Andrew Boge is a doctoral student in the Department of Communication Studies at the University of Iowa studying rhetoric and public advocacy. Residing at the intersection of critical race studies, contemporary rhetorical theory and criticism, and decolonial studies, his research broadly focuses on the rhetoric of race/racisms with an attention to temporality and social change. Andrew is particularly interested in parsing out the dominant temporal literacies that discursively obfuscate the spectral elements of race/racisms.
Q: Why did you pursue graduate school / become a researcher?
A: For two main reasons. First, because I love learning, finding a space that lets me continue to nurture my passions and better understand the world was a natural fit as I finished my undergraduate degree. Second, I wanted a space to learn more about my racialized experiences growing up as a third-generation Indian American in the Midwest. My research is deeply motivated by my desire to comprehend my position as a “questionably ethnic” brown person. Exploring racial discourse is one avenue through which I attempt to answer and search out these questions.
Q: Describe your research in non-expert language?
A: I research the way we talk about race and racism in public contexts. More specifically, I’m interested in how Asian Americans have particular racialized ideas associated with them through discourse. Thus, I look at various spaces, whether newspapers, public figures, organizations, and social movements, or government documents, to unpack how discourses about Asian American groups aid in defining their racial position in the United States. This might include looking at a Supreme Court case with a South Asian American defendant to see how the federal government used racial ideas to exclude Asian Americans from accessing legal citizenship. Or, how the #RacismIsAVirus campaign that gained prominence during the start of the COVID-19 pandemic pushes back against historical ideas that Asians in the United States are a contagious threat to the nation’s health.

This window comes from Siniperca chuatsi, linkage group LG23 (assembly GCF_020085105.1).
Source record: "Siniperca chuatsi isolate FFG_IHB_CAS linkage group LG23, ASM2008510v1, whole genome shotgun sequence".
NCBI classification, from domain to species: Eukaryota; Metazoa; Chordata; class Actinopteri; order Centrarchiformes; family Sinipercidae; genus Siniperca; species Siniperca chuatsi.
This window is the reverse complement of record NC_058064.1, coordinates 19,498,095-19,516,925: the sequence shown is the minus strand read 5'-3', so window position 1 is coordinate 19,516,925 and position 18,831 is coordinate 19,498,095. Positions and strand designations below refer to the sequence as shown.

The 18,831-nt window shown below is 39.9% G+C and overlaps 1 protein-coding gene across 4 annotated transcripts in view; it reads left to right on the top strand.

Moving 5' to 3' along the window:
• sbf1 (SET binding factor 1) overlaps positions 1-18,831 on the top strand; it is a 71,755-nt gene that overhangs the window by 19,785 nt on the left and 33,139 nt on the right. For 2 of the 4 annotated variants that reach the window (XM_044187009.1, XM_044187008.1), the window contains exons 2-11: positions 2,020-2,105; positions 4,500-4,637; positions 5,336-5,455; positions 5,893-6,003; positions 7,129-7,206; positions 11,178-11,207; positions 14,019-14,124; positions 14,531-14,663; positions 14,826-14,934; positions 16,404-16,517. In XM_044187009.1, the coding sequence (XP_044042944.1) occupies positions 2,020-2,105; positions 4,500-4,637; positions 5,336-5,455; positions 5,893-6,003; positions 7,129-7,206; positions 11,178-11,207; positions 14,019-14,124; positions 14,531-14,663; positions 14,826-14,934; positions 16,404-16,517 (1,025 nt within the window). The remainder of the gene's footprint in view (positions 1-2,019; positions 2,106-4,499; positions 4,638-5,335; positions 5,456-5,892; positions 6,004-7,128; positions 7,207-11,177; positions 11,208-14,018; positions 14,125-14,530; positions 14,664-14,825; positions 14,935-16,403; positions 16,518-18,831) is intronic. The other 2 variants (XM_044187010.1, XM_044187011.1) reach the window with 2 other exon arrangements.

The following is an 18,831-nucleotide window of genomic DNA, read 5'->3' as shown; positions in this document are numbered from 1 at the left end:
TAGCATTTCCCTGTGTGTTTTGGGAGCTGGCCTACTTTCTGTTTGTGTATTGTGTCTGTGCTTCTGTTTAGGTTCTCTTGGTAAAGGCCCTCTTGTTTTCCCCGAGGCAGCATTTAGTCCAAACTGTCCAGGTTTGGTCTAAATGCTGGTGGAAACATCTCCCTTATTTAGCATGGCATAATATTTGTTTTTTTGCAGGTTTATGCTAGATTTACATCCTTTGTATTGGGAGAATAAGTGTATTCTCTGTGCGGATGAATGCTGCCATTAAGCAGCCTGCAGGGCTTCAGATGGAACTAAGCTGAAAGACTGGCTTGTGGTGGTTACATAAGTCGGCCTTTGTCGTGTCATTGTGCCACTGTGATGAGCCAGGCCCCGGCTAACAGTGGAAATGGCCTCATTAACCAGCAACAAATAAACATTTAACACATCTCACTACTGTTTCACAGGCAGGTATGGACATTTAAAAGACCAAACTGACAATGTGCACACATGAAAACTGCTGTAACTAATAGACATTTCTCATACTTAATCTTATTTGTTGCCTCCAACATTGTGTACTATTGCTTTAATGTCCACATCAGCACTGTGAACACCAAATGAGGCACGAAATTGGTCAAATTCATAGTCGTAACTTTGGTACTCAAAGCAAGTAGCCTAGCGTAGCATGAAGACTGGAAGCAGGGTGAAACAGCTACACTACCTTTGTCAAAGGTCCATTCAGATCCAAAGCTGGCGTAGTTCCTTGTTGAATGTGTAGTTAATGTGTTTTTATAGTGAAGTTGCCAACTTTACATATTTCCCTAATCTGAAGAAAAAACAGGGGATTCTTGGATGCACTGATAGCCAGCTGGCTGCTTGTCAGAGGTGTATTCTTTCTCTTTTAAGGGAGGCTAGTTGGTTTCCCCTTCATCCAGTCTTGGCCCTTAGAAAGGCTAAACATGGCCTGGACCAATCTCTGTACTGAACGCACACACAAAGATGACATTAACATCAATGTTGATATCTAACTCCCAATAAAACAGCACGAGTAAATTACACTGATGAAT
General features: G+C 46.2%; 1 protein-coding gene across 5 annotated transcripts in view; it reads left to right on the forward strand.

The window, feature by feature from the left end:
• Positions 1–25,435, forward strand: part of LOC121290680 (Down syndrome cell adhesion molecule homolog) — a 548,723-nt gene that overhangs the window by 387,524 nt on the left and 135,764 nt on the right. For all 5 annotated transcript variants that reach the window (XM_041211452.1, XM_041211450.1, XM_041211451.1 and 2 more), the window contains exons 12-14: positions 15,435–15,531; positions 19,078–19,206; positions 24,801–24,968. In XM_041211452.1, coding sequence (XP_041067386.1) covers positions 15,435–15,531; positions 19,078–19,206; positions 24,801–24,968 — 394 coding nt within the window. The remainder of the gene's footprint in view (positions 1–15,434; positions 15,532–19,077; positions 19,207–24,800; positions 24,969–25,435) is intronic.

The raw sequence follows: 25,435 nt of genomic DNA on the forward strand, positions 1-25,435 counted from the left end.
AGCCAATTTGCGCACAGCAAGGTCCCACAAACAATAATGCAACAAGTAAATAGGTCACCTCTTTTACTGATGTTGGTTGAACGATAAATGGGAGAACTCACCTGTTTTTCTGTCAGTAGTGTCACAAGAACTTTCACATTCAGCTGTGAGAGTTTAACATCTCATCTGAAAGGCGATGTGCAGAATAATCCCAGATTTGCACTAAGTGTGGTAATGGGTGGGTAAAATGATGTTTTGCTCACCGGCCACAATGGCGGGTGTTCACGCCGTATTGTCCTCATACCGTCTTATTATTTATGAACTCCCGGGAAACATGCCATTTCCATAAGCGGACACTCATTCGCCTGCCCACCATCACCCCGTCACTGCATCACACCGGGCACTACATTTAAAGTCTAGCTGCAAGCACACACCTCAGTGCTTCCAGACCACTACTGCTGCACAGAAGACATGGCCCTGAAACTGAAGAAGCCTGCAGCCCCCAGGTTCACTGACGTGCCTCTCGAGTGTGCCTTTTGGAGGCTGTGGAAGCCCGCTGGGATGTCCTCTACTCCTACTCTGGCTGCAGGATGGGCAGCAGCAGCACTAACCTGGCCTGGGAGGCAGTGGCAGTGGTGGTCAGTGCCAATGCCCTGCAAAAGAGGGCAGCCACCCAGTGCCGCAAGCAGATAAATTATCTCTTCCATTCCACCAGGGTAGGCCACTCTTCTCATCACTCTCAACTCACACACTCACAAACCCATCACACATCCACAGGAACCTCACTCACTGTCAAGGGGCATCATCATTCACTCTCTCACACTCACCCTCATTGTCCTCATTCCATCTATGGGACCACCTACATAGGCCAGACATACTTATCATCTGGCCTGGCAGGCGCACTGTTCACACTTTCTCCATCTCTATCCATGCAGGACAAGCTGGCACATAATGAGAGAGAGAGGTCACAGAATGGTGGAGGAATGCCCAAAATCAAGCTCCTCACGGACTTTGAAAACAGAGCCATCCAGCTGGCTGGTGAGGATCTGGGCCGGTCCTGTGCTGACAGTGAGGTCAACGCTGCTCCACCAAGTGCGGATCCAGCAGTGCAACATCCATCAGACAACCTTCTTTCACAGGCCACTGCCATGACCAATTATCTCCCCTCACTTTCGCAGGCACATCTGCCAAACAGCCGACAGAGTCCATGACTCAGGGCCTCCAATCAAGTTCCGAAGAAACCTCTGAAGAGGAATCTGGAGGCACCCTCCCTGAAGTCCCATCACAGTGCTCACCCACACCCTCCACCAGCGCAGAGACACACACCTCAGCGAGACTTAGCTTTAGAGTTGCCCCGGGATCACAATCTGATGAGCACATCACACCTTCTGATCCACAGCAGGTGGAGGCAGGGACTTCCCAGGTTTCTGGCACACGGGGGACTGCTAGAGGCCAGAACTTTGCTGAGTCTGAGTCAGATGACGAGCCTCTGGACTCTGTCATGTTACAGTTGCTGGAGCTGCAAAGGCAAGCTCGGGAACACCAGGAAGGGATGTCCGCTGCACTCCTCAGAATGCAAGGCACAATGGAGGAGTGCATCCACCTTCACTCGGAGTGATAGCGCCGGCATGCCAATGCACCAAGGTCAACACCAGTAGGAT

Q: What impact has your work had on the field/world? What impact do you hope to have on your field/world?
A: I hope my scholarship aids in developing more nuanced frameworks to account for how Asian Americans are racialized. Asian Americans occupy a vexed relationship to broader systems of racial power—simultaneously constructed as “forever foreigners,” a “model minority,” a viral threat. These contradictions and illogicalities constitute a significant reason I carry out my research. Considering my own experiences and the contemporary understanding of how Asian American groups experience racism, we need a more refined vocabulary to name the ways Asian Americans both experience racial violence and uphold systems of power. I approach this goal through the lens of rhetoric to understand how the way we communicate about Asian Americans helps maintain or subvert the complicated racial position of Asian American groups.
Q: What programs or resources (on or off campus) have influenced or supported your academic goals?
A: I have been lucky enough to receive support from a variety of campus spaces, such as the Digital Scholarship and Publishing Studio. However, one center I must give a shout out to and a place that has had a significant impact on my trajectory is the Obermann Center for Advanced Studies. The summer after my first year at Iowa, I partook in the Humanities for the Public Good Graduate Internship Program. I got the chance to collaborate with the African American Museum of Iowa and learn an incredible amount about museum education and the racial politics of pedagogy and experiential learning.